By Shwetha E. George
Wednesday, December 28, 2011
Nurses in Kerala, India, are pushing to change a system that leaves their newest graduates vulnerable to a training year fraught with exploitation by hospitals. "Overnight these graduates become the manual work force of the hospital," says one advocate.
"Six months into the internship, we went on a strike," the nurse said.
That brought in full payment for the second year but there were more problems. In her second year as staff nurse, the hospital once again tried to undercut the payment stipulation set by Calicut. She and other nurses went on strike again and won again.
But the experience did nothing to make her stay in India. She quit the same month she got all her certificates and is now training to work in Canada.
In Maharashtra, almost all private hospitals that work on the "bond" system charge a contract-breaking penalty of about $950.
One woman's case has brought these abuses to national headlines. Beena Baby worked in a prominent cardiac care hospital in Mumbai and was charged with misplacing a patient's electronic chart. Hospital administrators ordered her to pay the cost of replacing the chart or work without pay for the rest of the year. Either way, she stood to lose her experience certificate. Rather than face her parents, still toiling hard to pay off her educational loan, the 22-year-old nurse chose suicide in October, according to those who knew her.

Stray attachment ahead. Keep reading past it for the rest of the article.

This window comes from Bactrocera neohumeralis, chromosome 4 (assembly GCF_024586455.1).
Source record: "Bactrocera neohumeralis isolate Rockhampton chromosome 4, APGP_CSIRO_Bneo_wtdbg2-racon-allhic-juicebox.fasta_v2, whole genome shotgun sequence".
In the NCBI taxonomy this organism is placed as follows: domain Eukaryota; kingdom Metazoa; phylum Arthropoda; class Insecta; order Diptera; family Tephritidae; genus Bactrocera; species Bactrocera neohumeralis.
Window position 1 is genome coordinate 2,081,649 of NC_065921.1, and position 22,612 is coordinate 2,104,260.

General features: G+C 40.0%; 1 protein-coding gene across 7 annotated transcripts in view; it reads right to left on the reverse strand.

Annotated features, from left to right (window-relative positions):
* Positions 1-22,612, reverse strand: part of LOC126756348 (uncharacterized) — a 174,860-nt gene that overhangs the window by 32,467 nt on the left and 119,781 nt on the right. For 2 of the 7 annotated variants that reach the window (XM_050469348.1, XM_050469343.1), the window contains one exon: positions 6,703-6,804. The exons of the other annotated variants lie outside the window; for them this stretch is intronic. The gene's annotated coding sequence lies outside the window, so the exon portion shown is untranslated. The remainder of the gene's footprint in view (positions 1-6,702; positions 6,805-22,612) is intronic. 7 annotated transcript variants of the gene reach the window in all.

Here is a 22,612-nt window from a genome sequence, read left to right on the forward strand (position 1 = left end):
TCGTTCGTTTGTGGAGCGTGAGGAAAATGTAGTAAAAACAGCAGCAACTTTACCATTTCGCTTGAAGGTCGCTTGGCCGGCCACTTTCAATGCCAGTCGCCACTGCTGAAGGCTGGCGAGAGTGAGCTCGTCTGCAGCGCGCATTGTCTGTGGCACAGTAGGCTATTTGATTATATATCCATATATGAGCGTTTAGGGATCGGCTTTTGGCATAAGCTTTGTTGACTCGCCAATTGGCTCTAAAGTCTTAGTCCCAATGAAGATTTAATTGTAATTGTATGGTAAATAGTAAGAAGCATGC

In Kerala, private nursing colleges charge around $1,370 a year for the four-year bachelor of science nursing degree. Ninety percent of students here take out loans to meet these costs, says Bhasan.
"My students come from the poorest of families in Kerala. I can only plead for their sake to the management," she says.
The Trained Nurses Association in Kerala is tackling the system in court.
"We want absolute abolition of the bond system," says Kochu Thressiamma, president of the group's Kerala chapter. "We are also asking for a salary revision and leave allowances."
Bhasan says enrollment in private nursing colleges has dropped sharply in recent years and those who are still lining up to take these courses are looking for a way to make a living in the West.
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This article is adapted from one that was released by the Women's Feature Service. For more articles on women's issues log on to: http://www.wfsnews.org.
Shwetha E. George is a correspondent for the Women's Feature Service, based in Mumbai, India.
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